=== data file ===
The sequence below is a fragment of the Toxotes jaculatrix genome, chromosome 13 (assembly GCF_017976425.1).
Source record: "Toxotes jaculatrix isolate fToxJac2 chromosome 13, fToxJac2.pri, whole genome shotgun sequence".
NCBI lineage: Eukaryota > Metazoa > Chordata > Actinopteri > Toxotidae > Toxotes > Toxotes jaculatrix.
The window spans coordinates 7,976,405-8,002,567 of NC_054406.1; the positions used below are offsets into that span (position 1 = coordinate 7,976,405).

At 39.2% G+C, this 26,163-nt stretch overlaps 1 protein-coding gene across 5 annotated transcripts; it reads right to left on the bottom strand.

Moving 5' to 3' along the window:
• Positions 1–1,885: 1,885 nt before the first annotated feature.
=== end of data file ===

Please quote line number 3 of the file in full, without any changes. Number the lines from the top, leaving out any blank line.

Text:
NCBI lineage: Eukaryota > Metazoa > Chordata > Actinopteri > Toxotidae > Toxotes > Toxotes jaculatrix.